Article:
Weekly Playlist’s second edition highlights picks from the first two weeks of October – Massachusetts Daily Collegian

From Paramore to Stormzy, Collegian’s colleagues discuss the music they’ve been streaming mid-season

“Up Up” by Elusin

Jackson Walker, Collegiate Staff

From her debut album “SYNFUELS”, Norwegian Elusin continues the delicate soundscape that this nine-track project creates. This track features a simple guitar melody with the contrast of 808’s, white noise, heavy bass and layered backing vocals. In addition to the production, Elusin contributes the ethereal vocals to this two and a half minute track.

“This Is Why” by Paramore

Ashviny Kaur, Collegiate Staff

Five years after their last release, Paramore’s comeback single “This Is Why” feels refreshing yet familiar. It’s based on “After Laughter”, their latest full-length album, but this track feels a little more hazy and mysterious. The chorus speaks of something ominous lurking outside, and vocalist Hayley Williams echoes over and over: “This is why/I don’t leave the house.” It’s a paranoid song, but it sounds so fun it’s almost impossible not to dance around while it’s playing.

“90 Proof” by Smino with J.Cole

Olivia Patt, Collegiate Staff

Released on September 30, Smino’s track “90 Proof” will be a part of his third album, “Luv 4 Rent”, which will be released on October 28. This song interweaves hip-hop and blues and contains rap, vocals and soul in this catchy track. This song is about Smino struggling to get into a relationship even though he’s trying, which contrasts with J. Cole’s verse where he raps that he’s trying to stay “untouched” and keep to himself. This song is sure to be a hit and build anticipation for its album.

“How Long Does It Take” by Orchid Mantis

Shanti Furtado, Collegiate Staff

In the title track of his seventh full-length project, Thomas Howard continues to prove that he is a powerful force in the world of experimental dream pop. True to his previous work, “How Long Will It Take” conveys the intoxicating guitar synth sound so consistently throughout its discography. Howard continues to evolve lyrically, this track delves into the candid, often difficult process of letting go of the past and moving forward. The easy-listening nostalgia of Orchid Mantis is the perfect hidden gem to set the soundtrack to your fall. The album ‘How Long Will It Take’ will be released on November 11.

“Walkin – Cold Blooded Soul Version” by Denzel Curry

Kelly McMahan, chief podcast editor

On September 30, Curry released an extended version of “Melt My Eyez See Your Future”, featuring a collaboration with neo-soul band Cold Blooded Soul. With twinkling snares, harp-like piano runs and big band trumpets, “Walkin – Cold Blooded Soul Version” combines the cool hype of the original with the intimacy of a velvety jazz lounge. In addition, Curry often draws inspiration from animation and cartoon aesthetics. With its yellow-black Japanese album design and vaporwave sound palette, I can’t help but combine this composition with the jazz-adorned “space western” anime classic “Cowboy Bebop.In other words, this effortlessly cool jazz retooling of “Walkin” is cinematic – you can only imagine slow head-bops as you hurtle down a futuristic urban highway. Though melancholic, it penetrates an unknown and hazy world.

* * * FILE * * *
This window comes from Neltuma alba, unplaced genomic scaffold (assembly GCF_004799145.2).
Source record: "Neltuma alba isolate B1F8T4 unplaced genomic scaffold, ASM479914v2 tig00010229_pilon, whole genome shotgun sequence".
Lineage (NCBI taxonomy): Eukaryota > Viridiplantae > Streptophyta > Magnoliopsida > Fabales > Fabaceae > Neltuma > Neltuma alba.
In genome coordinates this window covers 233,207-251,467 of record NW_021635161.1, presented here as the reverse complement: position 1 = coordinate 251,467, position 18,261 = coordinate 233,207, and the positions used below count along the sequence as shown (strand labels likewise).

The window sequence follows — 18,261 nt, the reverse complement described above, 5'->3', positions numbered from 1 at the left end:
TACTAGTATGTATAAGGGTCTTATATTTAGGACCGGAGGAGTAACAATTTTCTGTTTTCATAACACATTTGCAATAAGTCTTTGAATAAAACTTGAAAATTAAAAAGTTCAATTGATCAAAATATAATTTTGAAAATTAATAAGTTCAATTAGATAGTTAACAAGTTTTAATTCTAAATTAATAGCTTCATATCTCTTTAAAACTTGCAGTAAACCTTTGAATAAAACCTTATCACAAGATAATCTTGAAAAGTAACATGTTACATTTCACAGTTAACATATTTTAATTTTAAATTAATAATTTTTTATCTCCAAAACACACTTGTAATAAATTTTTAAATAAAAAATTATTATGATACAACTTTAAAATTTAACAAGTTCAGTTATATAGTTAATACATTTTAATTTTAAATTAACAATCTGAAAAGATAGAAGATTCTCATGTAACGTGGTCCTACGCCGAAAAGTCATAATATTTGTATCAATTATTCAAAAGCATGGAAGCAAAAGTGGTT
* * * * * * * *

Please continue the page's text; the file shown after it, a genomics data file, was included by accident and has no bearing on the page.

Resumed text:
“Beauty and Grace” by Witch Fever

Molly Hamilton, assistant art editor

Hailing from Manchester, England, Witch Fever aims to breathe new life into punk and grunge for a new generation. Their latest release, “Beauty and Grace”, a single from their upcoming album, offers a haunting exploration of the horrors and joys of femininity. The song is loaded with an undeniable sense of power and a total lack of shame. Dark, gritty production and hard, in-your-face vocals combine to create something reminiscent of 90s bands like Veruca Salt and Hole. With lyrical references to the occult and Satan himself, this is the perfect song to listen to in the weeks leading up to Halloween.

“Hide and Seek” by Stormzy

Shannon Moore, Assistant Art Editor

The first promotional single released in anticipation of Stormzy’s new album, “Hide and Seek”, is smooth and sultry. Unlike Stormzy’s usual singles, which are upbeat and hard hitting, “Hide and Seek” is, in a word, angelic. With a light, jazzy beat and angelic backing vocals from several Nigerian singers, Stormzy’s rich, deep voice shines. The lyrics describe a failed relationship, detailing Stormzy’s regrets and heartbreak. This track is in stark comparison to other promotional tracks, such as ‘Vossi Bop’, but it is a welcome change. The smooth beat works perfectly with Stormzy’s rich vocals, and it all makes for a perfect song to end the day with.

“My Girl” by Slaughter Beach, Dog

Kelly McMahan, chief podcast editor

Philadelphia-based band Slaughter Beach, Dog released their latest album “Live At The Cabin” on October 14. emo indie is further softened by the folk sound of a single acoustic guitar. “Live At The Cabin” differs from previous albums in that each track is recorded live, stripped down to the most basic of instruments and by lead vocalist Jake Ewald’s unproduced and raw vocals. “My Girl” is an ominous love letter. As a lyricist, Ewald tends to fixate on intimate details and vignettes. Like stringing Polaroids on a line, “My Girl” creates a collage of a relationship in which one can only determine the singer’s unrealized fears by stepping back and looking at the entire collection. It’s a cozy track with a pensive spirit that sets the mood for a lonely autumn morning.

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